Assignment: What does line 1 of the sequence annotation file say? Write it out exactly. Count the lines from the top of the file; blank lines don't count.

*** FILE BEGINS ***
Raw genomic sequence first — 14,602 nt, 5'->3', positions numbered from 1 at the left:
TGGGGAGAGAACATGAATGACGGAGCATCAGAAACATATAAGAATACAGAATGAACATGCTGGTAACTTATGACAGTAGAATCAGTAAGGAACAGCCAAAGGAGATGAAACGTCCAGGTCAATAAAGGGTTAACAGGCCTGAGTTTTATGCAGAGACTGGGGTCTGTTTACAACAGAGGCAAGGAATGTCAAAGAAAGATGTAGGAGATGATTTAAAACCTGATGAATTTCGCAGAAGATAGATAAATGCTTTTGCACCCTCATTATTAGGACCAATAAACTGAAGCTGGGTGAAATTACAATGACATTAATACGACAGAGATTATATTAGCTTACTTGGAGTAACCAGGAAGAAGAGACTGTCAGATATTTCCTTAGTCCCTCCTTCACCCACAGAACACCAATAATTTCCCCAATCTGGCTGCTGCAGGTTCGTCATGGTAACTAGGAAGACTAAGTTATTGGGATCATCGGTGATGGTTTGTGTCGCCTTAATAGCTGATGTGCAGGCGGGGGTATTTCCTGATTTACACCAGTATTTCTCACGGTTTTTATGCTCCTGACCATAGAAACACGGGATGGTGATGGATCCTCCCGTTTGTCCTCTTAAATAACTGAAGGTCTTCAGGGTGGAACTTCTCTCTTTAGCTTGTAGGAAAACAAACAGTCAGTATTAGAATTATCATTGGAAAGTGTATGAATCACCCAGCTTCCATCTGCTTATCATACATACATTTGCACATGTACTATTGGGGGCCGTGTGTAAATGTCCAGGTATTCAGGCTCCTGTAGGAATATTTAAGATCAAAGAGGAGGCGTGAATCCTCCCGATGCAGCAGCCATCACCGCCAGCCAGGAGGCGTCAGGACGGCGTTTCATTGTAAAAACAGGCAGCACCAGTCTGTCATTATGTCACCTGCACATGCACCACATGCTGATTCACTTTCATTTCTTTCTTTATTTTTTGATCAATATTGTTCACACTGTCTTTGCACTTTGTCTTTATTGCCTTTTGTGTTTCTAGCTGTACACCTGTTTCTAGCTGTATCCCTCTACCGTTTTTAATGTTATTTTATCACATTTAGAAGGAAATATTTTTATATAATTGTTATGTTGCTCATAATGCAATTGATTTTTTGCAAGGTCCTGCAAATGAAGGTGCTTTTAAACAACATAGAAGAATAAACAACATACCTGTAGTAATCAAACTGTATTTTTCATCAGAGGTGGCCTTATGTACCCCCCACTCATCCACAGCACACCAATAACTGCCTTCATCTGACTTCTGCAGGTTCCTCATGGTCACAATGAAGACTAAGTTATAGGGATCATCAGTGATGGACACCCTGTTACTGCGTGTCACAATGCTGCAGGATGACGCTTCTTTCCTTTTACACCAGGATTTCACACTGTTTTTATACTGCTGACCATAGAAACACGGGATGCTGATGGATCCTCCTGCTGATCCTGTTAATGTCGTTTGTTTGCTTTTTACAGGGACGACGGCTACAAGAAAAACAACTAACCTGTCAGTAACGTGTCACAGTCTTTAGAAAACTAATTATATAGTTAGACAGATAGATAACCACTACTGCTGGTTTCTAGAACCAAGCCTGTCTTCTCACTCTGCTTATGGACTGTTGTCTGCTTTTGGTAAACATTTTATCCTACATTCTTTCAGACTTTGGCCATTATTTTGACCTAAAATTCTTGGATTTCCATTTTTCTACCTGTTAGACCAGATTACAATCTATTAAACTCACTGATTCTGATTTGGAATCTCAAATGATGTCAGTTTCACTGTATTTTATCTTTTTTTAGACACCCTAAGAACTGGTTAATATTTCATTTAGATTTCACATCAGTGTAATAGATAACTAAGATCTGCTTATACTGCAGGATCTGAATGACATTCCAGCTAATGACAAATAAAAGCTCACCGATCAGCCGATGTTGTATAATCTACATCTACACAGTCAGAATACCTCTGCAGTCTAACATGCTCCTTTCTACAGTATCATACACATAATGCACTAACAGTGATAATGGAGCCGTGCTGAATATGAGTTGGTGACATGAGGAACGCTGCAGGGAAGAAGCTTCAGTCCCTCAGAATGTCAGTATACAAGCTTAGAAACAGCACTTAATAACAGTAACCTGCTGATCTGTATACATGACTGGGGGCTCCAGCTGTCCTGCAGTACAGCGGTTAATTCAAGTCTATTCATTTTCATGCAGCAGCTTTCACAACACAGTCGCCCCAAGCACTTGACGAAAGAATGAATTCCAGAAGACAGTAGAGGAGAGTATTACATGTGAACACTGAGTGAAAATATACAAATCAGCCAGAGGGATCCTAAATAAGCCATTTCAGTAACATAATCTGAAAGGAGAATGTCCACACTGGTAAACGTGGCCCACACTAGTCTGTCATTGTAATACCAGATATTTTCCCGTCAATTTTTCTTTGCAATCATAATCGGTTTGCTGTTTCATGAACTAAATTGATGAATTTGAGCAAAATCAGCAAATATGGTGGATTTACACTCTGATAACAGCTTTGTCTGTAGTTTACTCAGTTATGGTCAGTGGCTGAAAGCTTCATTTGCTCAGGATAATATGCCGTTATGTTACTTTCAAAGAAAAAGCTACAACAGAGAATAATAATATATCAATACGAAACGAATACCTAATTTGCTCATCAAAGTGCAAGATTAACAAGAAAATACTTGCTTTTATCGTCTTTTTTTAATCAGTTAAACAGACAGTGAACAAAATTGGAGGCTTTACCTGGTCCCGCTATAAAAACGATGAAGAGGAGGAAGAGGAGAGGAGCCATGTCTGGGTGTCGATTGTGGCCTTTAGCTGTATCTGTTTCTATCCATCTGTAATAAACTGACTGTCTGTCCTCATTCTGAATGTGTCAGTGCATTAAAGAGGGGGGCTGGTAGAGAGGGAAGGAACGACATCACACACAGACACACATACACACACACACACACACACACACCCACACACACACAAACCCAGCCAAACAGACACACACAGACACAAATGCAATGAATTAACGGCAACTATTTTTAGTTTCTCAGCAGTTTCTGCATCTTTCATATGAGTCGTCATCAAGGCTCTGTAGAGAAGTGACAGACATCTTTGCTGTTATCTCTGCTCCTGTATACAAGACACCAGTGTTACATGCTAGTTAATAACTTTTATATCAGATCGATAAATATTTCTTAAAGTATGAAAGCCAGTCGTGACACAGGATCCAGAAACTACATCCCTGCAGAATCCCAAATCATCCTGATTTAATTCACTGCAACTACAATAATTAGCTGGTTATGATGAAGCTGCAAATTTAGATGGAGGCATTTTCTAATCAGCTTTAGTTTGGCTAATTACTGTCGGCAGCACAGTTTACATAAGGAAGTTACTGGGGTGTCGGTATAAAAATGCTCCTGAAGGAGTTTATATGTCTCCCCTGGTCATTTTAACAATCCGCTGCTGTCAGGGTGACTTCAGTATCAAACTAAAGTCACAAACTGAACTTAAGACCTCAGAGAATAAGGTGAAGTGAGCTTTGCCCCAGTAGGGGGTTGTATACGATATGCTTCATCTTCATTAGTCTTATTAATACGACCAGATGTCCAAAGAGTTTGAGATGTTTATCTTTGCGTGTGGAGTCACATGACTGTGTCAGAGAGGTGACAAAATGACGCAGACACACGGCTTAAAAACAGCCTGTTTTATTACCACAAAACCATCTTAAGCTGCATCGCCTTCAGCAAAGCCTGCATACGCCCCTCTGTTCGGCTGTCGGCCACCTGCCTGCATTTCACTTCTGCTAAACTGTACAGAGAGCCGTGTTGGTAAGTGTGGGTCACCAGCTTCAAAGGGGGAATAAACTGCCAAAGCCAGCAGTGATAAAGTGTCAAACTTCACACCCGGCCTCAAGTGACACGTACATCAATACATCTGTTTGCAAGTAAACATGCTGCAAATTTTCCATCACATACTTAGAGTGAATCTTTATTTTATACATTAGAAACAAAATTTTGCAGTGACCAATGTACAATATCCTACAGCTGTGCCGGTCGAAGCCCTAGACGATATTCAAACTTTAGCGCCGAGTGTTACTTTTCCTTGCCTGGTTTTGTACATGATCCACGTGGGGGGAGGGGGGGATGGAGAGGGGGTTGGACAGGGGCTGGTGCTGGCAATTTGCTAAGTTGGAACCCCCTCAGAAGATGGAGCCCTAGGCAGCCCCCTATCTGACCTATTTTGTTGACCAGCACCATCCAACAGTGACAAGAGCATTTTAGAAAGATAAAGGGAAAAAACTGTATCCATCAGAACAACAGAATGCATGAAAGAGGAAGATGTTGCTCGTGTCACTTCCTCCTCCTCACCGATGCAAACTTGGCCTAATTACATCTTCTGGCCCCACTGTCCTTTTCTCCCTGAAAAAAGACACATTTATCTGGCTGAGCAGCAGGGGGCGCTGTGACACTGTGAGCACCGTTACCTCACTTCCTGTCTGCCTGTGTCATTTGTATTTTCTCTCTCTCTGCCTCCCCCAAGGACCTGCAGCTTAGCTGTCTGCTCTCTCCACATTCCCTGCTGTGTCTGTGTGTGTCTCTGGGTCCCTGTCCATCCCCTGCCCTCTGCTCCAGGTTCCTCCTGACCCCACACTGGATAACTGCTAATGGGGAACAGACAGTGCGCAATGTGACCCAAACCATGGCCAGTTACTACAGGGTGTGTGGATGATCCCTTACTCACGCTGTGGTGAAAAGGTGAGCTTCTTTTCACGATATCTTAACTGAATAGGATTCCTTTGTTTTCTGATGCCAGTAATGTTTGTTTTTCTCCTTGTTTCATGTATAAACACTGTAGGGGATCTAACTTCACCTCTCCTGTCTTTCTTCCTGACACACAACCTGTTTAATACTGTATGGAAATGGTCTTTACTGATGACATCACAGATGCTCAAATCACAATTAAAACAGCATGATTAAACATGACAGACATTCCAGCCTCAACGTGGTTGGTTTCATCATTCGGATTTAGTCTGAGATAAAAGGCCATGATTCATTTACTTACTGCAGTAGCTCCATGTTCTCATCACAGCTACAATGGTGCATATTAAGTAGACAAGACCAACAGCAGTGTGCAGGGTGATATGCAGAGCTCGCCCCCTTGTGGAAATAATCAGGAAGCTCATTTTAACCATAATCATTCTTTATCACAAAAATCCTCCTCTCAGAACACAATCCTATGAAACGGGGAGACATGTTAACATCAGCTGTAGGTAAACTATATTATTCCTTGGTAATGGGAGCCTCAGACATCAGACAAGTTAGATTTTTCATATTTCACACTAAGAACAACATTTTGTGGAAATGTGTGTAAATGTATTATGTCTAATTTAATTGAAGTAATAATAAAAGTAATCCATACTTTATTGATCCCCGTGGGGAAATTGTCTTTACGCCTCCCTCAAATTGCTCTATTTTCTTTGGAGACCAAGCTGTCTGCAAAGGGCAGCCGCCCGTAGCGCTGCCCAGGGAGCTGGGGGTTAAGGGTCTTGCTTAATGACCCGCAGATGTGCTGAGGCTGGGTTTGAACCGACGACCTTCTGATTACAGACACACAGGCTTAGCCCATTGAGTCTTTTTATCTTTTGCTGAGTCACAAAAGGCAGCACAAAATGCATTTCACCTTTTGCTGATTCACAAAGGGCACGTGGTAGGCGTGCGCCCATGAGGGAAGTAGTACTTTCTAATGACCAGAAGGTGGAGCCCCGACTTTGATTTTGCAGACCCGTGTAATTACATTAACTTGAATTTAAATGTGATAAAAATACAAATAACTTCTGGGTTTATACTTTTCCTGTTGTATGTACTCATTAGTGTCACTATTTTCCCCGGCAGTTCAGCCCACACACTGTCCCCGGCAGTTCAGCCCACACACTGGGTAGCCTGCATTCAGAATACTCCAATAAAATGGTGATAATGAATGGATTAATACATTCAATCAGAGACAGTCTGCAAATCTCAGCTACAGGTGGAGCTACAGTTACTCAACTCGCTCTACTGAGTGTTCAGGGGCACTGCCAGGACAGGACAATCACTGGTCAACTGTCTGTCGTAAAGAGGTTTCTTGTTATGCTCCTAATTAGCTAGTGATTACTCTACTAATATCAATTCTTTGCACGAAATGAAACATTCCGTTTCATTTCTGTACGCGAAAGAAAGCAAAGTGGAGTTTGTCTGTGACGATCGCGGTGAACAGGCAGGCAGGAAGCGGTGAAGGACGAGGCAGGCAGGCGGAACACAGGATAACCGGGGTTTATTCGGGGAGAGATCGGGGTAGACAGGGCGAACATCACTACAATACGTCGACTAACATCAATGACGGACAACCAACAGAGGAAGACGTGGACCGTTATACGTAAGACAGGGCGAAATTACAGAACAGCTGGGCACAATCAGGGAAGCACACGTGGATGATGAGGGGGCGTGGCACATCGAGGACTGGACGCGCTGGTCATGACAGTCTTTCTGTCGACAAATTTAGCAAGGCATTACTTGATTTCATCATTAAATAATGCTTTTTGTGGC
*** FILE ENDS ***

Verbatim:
Raw genomic sequence first — 14,602 nt, 5'->3', positions numbered from 1 at the left: